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Multicultural Education in Early Elementary Classrooms: Books

March 17, 2015

Over the last 10 weeks I have been entering early childhood classrooms with the focus of multicultural education as part of my dissertation research. I am using two theoretical frameworks, however mostly focusing on Banks’ (1993) and McIntosh’s (2000)—which essentially describes 5 levels or approaches to multicultural curriculum implementation starting with the most “superficial” or Eurocentric all the way to engaging students in some sort of social action to address an injustice or inequality discussed.

As the researcher, I am also providing the classrooms with literature for the teachers to use once I am done with my data collection. Below, I am introducing and reviewing two of the books I will be providing to the classrooms, which consist of 3, 4, and 5-year-old students. I chose these books after personal research. I have no “kick-back” from these books. They are truly books I have researched myself, read, and have seen value in as teacher implement multicultural curriculum in preschool classrooms.


Little Humans of New York, by Brandon Stanton

Brandon Stanton is a photographer that travels primarily around New York City to interview and photograph individuals who live in New York City. Little Humans of New York is a book Brandon put together of children living in New York, one of the most diverse cities in the United States. Not only does this book show real pictures of children traveling around New York City with their parents, but the words the author puts with the pictures instills a sense of social action—that no matter how old you are or who you are, you can do big things, including empathy, free expression of one’s self, and diversity including culture, race, ability, age, gender, etc. While the words are simple, the pictures lend themselves to intense and interesting discussions. My husband and I bought the book for our children (ages 3, 3, 5). After interacting with my own children while reading the book I realized the curiosity children have when interacting with this book. Brandon does a great job of combining the pictures of the children and words in a way to create open-ended conversations in any environment with children.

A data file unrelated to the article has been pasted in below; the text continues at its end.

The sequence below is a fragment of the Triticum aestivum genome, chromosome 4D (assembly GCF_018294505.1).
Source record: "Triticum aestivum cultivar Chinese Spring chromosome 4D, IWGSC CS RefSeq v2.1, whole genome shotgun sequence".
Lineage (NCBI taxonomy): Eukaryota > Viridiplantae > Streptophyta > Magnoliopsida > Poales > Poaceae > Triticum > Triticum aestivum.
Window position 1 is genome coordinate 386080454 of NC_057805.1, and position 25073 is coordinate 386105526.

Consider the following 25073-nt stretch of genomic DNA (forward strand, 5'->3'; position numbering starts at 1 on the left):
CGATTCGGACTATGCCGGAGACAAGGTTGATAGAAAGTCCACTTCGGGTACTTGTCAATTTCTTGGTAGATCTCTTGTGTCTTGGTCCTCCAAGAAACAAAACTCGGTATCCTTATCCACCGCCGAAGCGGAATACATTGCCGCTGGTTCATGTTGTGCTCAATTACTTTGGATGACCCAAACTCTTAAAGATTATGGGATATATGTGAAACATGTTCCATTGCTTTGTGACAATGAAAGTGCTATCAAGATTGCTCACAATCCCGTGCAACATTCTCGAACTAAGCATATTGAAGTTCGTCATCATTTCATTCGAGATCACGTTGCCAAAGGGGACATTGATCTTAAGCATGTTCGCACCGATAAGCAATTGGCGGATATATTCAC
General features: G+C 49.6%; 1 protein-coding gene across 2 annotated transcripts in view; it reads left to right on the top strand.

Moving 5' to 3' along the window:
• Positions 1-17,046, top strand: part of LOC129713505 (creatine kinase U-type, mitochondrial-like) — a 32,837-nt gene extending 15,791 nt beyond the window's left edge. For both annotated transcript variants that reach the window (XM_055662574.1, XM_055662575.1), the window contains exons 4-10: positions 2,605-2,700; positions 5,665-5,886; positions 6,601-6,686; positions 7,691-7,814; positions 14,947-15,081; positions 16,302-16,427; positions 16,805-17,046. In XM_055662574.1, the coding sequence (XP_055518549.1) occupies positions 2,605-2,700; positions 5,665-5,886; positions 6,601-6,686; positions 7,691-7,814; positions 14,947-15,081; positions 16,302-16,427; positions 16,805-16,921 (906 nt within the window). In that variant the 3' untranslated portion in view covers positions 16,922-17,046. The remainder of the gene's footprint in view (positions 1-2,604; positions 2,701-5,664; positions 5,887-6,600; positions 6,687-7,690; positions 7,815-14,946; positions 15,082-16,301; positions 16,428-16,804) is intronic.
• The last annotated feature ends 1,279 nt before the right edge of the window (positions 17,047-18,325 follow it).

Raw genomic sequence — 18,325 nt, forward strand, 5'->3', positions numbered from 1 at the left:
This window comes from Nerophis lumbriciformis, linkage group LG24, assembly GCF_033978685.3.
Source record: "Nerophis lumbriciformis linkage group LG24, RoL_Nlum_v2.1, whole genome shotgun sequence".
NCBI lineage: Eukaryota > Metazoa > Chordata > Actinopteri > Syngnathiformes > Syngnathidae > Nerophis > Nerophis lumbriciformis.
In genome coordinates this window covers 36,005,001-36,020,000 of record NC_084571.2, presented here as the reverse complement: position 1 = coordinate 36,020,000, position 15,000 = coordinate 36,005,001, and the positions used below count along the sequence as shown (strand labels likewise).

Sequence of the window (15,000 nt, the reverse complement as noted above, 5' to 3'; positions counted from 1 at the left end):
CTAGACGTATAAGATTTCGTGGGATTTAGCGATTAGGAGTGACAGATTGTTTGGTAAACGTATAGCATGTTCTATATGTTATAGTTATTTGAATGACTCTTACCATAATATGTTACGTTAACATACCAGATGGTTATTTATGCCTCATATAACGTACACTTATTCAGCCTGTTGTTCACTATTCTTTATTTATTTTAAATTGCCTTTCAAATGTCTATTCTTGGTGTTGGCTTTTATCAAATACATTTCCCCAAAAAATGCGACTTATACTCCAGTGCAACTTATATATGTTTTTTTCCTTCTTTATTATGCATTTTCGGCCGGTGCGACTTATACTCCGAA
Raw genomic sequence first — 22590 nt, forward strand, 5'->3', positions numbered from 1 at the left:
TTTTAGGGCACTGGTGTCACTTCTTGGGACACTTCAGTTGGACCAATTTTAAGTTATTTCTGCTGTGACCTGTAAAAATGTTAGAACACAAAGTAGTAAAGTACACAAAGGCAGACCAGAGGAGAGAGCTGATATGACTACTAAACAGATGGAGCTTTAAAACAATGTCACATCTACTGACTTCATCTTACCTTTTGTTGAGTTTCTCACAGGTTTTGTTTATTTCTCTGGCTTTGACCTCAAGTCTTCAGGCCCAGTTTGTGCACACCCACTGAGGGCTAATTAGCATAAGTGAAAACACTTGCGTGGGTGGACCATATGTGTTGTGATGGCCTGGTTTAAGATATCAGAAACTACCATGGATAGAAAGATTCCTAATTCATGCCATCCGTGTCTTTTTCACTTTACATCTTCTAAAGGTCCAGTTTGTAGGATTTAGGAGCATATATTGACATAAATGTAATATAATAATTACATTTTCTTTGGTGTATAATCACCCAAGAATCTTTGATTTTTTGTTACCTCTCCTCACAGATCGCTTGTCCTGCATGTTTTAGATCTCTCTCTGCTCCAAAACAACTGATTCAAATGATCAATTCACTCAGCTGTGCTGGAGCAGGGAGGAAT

Maddi’s Fridge, by Lois Brandt

Maddi’s Fridge is a story about two friends, Sofia and Maddi, who play together every day. However, Sofia found out that her friend Maddi’s fridge was “empty” compared to hers at home. A majority of the story is Sofia trying to sneak food to her friend Maddi in her backpack, but all the food she decides to take does not keep well or makes a big mess. Although Maddi asked Sofia not to tell anyone, Sofia finally decided to tell her mother. At that point in the story Sofia and her mother take action—social action—to change and influence another person’s life that seems unfair and unequal. This book, from the reviews online and the discussion points that come with the story, led children (even as young as 3, 4, and 5) to think about social injustices and take action—social action. The book talks about hunger in the United States and in communities, however this book could also be used as a great jumping off point for other needs in the children’s community—such as books with the lack of a library, or presents around holiday time.

Both of the books described above have the potential to be a great addition to lesson plans for teachers who are consciously implementing multicultural education from preschool up through other early elementary grades. However, only reading the books or making books available to children is not enough. Teachers have the responsibility also to plan, question, and understand the potential for these books, along with other realistic (children characters and/or non-fiction) books have for classrooms.

Additionally, a great website I came across while researching books was — if you have time or are interested in implementing multicultural concepts this would be a great place to start!


From → Education

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